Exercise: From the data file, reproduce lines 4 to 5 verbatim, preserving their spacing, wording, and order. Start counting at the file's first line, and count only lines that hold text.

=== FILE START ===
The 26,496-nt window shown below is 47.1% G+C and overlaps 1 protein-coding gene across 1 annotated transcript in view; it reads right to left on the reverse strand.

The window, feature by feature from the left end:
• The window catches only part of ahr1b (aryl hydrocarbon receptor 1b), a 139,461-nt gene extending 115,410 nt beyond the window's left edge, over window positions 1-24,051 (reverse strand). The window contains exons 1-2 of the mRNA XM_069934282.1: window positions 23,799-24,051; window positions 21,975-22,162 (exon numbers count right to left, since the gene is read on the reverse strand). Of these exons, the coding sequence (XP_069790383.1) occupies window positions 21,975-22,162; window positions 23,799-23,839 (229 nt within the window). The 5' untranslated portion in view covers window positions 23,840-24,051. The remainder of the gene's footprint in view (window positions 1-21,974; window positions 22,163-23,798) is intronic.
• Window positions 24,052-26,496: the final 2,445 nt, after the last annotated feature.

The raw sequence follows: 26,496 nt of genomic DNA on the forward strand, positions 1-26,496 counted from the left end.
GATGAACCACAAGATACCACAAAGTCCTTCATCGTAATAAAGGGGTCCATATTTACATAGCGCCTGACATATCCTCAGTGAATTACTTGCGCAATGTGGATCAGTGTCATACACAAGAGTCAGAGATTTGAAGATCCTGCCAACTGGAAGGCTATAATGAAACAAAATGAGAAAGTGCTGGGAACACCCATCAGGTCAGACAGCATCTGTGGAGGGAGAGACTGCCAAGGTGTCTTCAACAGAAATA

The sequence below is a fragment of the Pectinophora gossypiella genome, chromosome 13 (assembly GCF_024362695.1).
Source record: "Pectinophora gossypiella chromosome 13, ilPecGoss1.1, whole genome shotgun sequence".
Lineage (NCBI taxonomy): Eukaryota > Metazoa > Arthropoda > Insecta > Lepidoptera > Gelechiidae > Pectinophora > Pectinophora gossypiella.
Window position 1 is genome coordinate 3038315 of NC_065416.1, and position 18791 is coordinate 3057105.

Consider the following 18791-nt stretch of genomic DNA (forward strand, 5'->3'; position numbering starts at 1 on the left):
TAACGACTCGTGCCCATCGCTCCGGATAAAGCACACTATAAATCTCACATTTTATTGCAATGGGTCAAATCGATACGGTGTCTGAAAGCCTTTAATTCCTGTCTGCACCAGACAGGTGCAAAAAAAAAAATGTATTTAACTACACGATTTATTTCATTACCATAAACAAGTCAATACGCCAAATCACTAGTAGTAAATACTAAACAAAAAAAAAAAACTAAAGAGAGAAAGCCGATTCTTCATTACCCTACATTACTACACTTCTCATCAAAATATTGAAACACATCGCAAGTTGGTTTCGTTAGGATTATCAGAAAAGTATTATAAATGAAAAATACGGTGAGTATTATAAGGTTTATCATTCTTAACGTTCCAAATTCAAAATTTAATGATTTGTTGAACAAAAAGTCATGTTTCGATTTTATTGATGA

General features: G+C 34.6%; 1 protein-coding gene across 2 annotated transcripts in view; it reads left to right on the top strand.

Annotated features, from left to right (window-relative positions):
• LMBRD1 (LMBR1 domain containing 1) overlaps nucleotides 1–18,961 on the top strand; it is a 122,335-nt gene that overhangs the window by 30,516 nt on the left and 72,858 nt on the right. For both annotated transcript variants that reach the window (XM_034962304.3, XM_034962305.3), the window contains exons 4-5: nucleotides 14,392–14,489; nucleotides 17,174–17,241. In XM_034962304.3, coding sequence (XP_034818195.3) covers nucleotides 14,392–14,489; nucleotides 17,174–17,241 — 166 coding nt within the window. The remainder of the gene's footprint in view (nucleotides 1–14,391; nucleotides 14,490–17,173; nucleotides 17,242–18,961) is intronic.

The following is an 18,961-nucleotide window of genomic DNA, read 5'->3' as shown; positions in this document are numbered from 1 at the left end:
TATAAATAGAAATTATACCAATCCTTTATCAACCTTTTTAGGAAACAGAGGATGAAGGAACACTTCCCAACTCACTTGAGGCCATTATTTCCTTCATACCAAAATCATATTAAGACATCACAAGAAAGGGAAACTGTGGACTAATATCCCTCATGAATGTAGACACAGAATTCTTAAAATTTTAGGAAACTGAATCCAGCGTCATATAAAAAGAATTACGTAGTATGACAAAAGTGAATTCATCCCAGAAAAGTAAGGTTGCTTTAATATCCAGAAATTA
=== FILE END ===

• Window positions 24,052-26,496: the final 2,445 nt, after the last annotated feature.

The raw sequence follows: 26,496 nt of genomic DNA on the forward strand, positions 1-26,496 counted from the left end.